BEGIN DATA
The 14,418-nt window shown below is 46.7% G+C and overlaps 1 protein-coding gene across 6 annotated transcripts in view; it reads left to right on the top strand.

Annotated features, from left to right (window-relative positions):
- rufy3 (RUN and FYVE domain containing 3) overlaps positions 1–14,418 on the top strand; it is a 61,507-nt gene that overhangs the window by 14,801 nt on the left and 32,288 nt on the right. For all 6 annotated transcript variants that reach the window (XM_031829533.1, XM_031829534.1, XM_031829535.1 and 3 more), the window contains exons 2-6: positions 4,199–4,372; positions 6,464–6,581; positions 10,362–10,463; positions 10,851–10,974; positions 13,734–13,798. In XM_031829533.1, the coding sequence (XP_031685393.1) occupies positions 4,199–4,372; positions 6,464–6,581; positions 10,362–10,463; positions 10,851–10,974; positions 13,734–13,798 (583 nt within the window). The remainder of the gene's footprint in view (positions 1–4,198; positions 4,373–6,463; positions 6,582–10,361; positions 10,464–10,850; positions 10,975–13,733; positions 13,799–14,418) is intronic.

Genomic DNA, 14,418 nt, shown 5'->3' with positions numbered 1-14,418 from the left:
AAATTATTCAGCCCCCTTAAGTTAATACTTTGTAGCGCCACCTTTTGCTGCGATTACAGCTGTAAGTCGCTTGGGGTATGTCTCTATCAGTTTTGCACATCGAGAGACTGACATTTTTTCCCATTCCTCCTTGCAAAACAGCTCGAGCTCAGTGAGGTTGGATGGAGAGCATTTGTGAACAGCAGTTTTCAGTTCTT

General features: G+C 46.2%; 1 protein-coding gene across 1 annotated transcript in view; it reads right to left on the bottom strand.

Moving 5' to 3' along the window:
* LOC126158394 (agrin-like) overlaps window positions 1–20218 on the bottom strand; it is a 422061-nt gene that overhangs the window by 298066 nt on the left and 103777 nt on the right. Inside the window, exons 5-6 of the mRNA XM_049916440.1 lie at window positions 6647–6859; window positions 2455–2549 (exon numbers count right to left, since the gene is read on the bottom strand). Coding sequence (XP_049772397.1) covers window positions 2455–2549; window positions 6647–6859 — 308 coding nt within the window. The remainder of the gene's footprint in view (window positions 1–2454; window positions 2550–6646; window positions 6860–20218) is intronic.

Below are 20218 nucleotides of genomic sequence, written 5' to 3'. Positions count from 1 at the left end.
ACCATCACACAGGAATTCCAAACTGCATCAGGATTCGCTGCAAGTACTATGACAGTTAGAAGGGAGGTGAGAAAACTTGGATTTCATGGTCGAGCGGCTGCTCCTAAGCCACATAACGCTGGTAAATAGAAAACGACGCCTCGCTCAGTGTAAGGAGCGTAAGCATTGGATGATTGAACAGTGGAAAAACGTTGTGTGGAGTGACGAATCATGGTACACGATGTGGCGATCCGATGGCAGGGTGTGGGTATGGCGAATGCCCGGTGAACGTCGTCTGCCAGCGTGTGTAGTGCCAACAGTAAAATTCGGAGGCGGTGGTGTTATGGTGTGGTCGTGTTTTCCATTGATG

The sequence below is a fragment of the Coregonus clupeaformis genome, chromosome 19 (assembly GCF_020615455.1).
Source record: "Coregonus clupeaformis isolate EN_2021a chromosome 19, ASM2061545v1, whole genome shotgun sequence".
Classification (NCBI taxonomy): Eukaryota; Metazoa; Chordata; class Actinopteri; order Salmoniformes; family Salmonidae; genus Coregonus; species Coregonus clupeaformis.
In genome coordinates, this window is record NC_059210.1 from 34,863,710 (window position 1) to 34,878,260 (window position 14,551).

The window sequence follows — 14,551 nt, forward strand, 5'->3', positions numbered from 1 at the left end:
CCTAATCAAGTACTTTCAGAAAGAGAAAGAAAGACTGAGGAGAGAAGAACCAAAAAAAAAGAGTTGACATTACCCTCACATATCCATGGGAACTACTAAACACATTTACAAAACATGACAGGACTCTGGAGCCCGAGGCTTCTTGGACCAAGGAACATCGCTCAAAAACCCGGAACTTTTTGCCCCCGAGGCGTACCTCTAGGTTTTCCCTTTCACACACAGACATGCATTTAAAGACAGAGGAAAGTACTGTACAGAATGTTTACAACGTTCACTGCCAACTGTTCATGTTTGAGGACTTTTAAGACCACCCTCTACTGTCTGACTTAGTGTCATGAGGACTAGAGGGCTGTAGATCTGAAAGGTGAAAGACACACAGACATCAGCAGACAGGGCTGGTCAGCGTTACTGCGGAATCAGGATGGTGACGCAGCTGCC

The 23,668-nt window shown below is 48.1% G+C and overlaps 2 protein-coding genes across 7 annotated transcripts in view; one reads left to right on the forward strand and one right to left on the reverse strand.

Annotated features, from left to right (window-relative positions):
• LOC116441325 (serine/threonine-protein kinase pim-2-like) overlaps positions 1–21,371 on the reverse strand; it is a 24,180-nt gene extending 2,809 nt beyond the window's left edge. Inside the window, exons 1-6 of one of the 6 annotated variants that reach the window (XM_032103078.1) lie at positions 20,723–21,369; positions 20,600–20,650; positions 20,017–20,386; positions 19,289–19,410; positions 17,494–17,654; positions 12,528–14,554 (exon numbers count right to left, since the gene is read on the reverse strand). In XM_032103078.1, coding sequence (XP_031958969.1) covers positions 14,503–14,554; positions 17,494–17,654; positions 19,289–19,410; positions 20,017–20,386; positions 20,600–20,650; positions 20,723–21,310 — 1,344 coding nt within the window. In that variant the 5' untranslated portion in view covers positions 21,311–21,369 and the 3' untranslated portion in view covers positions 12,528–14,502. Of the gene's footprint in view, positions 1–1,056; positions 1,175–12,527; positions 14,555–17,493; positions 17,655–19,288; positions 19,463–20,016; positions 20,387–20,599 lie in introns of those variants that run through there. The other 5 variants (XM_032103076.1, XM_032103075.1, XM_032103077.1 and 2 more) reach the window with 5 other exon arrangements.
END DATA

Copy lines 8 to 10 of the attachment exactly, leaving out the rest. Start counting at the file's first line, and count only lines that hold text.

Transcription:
* LOC126158394 (agrin-like) overlaps window positions 1–20218 on the bottom strand; it is a 422061-nt gene that overhangs the window by 298066 nt on the left and 103777 nt on the right. Inside the window, exons 5-6 of the mRNA XM_049916440.1 lie at window positions 6647–6859; window positions 2455–2549 (exon numbers count right to left, since the gene is read on the bottom strand). Coding sequence (XP_049772397.1) covers window positions 2455–2549; window positions 6647–6859 — 308 coding nt within the window. The remainder of the gene's footprint in view (window positions 1–2454; window positions 2550–6646; window positions 6860–20218) is intronic.

Below are 20218 nucleotides of genomic sequence, written 5' to 3'. Positions count from 1 at the left end.
ACCATCACACAGGAATTCCAAACTGCATCAGGATTCGCTGCAAGTACTATGACAGTTAGAAGGGAGGTGAGAAAACTTGGATTTCATGGTCGAGCGGCTGCTCCTAAGCCACATAACGCTGGTAAATAGAAAACGACGCCTCGCTCAGTGTAAGGAGCGTAAGCATTGGATGATTGAACAGTGGAAAAACGTTGTGTGGAGTGACGAATCATGGTACACGATGTGGCGATCCGATGGCAGGGTGTGGGTATGGCGAATGCCCGGTGAACGTCGTCTGCCAGCGTGTGTAGTGCCAACAGTAAAATTCGGAGGCGGTGGTGTTATGGTGTGGTCGTGTTTTCCATTGATG